Volume 75, Number 3, January 2013
For bulk pricing or author discounts, please contact our Customer Service Department.
From the Editor
Kelly A. Ritter
Emerging Voices: Unpredictable Encounters: Religious Discourse, Sexuality, and the Free Exercise of Rhetoric
T J Geiger II
Abstract: In this essay, I develop a pedagogical stance called the “free exercise of rhetoric” as a way to approach teaching and student writing at the intersection of LGBT and religious discourses. Through this stance, I work with students’ personal commitments and build their rhetorical competence using a process that involves encountering uncommon arguments, valuing misreading, and embracing unpredictability. I suggest the free exercise of rhetoric as a pedagogical option for taking religion seriously as a topic and identity in writing classrooms, but one that does not start from students’ personal experience with religion.
The Consequences of Integrating Faith into Academic Writing: Casuistic Stretching and Biblical Citation
Jeffrey M. Ringer
Abstract: This essay considers how a male evangelical Christian in a first-year writing (FYW) course at a state university negotiates his identity in his academic writing for a non-Christian audience. It focuses on how “Austin” casuistically stretches a biblical text to accommodate his audience’s pluralistic perspective. Austin’s writing thus provides a discursive window into how writing academically for an FYW course might nudge students from dualism toward pluralism. It thus prompts compositionists not only to interrogate how writing academically may implicate students’ most deeply held beliefs, but also to make such identity consequences explicit to students.
“Standard” Issue: Public Discourse, Ayers v. Fordice, and the Dilemma of the Basic Writer
Abstract: This article involves an examination of public discourse surrounding Ayers v. Fordice, one of the most prominent desegregation cases in higher education, in an attempt to explore how such discourse affects our understandings of basic writing programming in the state of Mississippi, but also more globally. Archived local newspaper articles and letters to state government officials from private citizens suggest that the public overwhelmingly adheres to concepts of standards-based education. This research is meant to further stimulate conversations in the field about how we define basic writers and how to provide these students with the opportunity to define themselves.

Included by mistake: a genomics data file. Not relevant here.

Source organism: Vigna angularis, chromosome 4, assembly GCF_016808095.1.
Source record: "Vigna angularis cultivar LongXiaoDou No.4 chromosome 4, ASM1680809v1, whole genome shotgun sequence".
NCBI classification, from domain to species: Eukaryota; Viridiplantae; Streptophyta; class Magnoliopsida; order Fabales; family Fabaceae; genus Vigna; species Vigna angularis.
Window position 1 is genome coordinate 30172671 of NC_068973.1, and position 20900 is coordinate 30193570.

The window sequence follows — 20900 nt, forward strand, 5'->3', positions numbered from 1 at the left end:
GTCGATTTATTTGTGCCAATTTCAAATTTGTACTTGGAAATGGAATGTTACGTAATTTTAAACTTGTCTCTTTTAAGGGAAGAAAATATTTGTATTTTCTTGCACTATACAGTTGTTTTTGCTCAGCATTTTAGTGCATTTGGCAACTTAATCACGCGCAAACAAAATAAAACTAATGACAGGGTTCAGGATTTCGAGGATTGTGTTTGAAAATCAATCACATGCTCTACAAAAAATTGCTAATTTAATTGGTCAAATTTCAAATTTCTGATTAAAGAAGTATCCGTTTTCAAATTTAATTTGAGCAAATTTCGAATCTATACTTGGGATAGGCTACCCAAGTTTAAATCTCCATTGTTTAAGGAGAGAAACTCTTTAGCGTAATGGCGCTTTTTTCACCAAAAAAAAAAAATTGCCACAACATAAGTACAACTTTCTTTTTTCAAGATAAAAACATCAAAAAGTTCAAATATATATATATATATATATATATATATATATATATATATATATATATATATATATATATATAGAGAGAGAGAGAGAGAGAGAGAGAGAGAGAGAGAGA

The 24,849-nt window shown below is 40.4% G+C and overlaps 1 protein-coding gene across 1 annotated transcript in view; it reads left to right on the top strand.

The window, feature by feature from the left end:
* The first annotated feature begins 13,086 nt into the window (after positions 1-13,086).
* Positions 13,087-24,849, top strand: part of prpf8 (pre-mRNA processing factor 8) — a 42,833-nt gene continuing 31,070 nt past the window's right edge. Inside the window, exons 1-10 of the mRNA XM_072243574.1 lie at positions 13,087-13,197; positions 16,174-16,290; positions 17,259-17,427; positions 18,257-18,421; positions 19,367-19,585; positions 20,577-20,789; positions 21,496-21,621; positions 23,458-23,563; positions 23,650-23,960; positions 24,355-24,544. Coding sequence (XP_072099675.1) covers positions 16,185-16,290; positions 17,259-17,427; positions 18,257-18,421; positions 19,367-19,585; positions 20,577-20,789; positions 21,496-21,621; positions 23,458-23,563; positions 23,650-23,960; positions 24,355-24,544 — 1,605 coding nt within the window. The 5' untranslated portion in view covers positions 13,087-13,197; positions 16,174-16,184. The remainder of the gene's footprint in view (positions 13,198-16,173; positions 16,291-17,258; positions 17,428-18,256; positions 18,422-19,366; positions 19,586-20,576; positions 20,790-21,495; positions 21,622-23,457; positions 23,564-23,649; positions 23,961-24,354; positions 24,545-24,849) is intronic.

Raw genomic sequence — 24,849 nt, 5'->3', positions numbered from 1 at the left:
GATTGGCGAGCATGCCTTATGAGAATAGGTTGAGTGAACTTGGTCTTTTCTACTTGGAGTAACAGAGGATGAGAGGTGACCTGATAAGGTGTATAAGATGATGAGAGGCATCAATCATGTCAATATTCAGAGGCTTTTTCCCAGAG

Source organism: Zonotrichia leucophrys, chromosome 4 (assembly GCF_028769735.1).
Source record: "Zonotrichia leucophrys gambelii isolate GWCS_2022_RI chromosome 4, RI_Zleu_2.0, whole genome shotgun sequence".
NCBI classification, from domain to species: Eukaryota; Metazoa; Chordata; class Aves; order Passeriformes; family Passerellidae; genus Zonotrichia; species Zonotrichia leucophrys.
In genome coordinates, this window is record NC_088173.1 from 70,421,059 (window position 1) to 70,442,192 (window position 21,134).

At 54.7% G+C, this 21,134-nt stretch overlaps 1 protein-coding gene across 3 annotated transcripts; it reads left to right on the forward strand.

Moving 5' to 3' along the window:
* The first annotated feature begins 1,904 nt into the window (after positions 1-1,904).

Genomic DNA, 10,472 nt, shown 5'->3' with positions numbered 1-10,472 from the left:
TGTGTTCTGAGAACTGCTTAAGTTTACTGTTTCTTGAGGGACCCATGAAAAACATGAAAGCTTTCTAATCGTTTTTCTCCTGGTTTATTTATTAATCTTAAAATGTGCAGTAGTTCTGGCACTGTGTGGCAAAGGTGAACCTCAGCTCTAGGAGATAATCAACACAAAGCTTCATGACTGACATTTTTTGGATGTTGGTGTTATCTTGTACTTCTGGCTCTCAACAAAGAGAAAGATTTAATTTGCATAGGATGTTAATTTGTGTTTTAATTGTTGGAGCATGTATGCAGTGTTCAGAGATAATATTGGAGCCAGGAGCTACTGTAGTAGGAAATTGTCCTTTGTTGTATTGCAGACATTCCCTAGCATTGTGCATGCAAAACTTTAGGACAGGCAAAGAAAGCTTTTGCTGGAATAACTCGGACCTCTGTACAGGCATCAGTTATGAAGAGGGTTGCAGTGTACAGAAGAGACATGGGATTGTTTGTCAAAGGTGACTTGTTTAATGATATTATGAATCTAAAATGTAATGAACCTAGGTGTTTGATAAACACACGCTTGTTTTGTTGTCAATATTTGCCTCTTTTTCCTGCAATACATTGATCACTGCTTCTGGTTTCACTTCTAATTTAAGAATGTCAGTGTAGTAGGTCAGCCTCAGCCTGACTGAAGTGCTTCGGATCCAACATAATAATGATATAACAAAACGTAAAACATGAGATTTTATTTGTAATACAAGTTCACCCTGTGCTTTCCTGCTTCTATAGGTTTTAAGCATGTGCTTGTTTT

“Ability to Benefit”: Making Forward-Looking Decisions about Our Most Underprepared Students
Patrick Sullivan and David Nielsen
Abstract: Community colleges have been engaged for the last sixty years in providing open access to public higher education to anyone with a high school diploma. Recently, disappointing success rates for developmental students have driven some colleges to reduce or restrict access to college based on standardized test scores. The operative phrase in most of these discussions is “ability to benefit.” This essay examines the complex variety of issues related to ability to benefit. Using a robust archive of data from our institution to explore this question, we argue that standardized placement scores tell only one kind of story about our most underprepared students. Course pass rates and percentages of students who reach critical milestones provide only one rather limited way to assess this complex issue. Our data tell us other stories that may be more important.
Announcements and Calls for Papers